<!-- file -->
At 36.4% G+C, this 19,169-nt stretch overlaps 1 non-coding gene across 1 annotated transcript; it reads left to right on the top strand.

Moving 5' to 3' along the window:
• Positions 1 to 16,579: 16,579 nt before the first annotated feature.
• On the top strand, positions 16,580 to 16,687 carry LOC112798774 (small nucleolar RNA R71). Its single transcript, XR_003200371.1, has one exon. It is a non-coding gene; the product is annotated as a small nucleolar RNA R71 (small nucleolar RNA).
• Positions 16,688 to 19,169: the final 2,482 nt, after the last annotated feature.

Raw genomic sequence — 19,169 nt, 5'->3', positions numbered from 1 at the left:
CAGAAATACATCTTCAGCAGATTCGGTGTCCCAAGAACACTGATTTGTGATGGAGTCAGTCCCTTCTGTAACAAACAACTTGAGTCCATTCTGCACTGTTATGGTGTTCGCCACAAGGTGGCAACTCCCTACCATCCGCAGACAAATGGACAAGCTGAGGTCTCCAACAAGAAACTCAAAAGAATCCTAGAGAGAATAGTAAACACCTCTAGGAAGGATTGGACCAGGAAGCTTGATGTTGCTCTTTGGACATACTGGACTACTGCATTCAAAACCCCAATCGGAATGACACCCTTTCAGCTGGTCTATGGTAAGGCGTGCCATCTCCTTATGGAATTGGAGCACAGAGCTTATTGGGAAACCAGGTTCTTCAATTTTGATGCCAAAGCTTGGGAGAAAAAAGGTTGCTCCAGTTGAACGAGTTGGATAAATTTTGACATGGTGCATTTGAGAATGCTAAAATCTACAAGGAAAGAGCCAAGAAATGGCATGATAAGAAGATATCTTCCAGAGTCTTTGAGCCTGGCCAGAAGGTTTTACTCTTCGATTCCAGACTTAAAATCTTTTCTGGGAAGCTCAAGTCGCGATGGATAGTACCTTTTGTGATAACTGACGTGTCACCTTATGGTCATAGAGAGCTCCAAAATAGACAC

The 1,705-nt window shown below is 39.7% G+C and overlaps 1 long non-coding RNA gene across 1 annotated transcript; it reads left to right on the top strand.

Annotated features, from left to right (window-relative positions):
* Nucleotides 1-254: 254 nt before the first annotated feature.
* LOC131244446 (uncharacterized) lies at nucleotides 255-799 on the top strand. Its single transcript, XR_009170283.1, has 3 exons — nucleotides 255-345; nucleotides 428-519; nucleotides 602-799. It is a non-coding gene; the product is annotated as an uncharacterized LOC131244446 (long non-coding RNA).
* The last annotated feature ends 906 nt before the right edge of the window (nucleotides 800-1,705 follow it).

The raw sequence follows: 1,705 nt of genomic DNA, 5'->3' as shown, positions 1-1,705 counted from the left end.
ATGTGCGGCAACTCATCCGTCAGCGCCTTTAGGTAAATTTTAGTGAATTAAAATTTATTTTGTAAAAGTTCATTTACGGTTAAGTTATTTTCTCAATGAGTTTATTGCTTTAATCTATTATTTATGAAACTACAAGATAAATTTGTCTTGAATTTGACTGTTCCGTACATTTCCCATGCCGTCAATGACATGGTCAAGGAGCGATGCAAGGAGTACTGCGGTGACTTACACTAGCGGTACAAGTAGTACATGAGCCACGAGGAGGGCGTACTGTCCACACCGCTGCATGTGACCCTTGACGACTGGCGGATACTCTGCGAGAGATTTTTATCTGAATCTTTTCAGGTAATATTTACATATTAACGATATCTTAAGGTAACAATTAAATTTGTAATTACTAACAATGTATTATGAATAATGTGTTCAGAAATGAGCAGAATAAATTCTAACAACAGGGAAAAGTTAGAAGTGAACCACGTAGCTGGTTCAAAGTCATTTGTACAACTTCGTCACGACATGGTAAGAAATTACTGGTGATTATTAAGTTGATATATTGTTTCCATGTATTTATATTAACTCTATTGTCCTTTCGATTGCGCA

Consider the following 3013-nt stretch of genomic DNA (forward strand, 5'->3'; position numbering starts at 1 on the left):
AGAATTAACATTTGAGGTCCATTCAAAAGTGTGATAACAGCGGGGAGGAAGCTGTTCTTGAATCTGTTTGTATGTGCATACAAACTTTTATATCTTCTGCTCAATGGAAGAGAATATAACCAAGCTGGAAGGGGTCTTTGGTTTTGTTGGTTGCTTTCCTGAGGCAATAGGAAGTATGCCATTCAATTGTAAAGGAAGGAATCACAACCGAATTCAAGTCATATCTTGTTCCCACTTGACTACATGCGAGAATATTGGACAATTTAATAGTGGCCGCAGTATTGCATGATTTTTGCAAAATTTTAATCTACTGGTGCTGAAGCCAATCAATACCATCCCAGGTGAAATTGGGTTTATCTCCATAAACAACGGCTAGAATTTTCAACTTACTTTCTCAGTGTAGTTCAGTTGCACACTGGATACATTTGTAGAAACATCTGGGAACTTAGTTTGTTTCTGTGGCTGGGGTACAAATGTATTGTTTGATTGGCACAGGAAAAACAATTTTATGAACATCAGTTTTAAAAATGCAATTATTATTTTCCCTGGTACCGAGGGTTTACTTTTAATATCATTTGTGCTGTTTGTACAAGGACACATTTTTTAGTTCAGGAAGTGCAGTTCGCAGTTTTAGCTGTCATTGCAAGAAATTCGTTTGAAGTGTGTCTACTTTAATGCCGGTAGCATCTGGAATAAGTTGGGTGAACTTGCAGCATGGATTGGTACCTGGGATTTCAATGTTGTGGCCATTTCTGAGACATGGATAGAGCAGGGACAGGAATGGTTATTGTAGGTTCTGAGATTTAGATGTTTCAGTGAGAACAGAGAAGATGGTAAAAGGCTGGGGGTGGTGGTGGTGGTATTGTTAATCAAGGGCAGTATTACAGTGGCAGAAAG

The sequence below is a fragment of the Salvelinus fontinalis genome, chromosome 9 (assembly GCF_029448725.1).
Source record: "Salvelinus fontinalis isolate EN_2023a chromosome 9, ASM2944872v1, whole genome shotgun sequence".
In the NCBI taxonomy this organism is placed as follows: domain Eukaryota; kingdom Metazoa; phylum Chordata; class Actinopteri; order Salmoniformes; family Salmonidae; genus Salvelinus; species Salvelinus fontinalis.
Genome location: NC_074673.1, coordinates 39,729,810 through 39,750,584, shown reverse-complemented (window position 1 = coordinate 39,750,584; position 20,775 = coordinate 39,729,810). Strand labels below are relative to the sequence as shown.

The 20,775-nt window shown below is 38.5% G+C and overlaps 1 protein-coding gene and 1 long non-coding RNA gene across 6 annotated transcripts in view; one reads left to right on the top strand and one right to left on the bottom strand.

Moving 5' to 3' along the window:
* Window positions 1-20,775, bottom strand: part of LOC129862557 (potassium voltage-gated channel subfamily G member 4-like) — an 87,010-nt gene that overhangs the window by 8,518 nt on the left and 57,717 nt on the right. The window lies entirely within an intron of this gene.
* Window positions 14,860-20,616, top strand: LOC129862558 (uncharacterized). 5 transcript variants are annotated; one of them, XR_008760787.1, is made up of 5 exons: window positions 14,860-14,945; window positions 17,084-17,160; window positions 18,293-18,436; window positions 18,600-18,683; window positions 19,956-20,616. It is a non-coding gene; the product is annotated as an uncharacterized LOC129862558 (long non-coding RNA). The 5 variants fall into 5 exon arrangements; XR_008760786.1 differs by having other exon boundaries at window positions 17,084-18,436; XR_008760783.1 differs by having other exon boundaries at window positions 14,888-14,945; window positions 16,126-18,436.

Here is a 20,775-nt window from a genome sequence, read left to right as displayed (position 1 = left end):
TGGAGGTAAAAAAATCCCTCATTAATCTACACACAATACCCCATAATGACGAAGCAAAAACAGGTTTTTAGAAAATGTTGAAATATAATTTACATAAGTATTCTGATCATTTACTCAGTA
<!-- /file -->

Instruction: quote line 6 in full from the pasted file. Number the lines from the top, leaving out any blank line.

Raw genomic sequence — 19,169 nt, 5'->3', positions numbered from 1 at the left: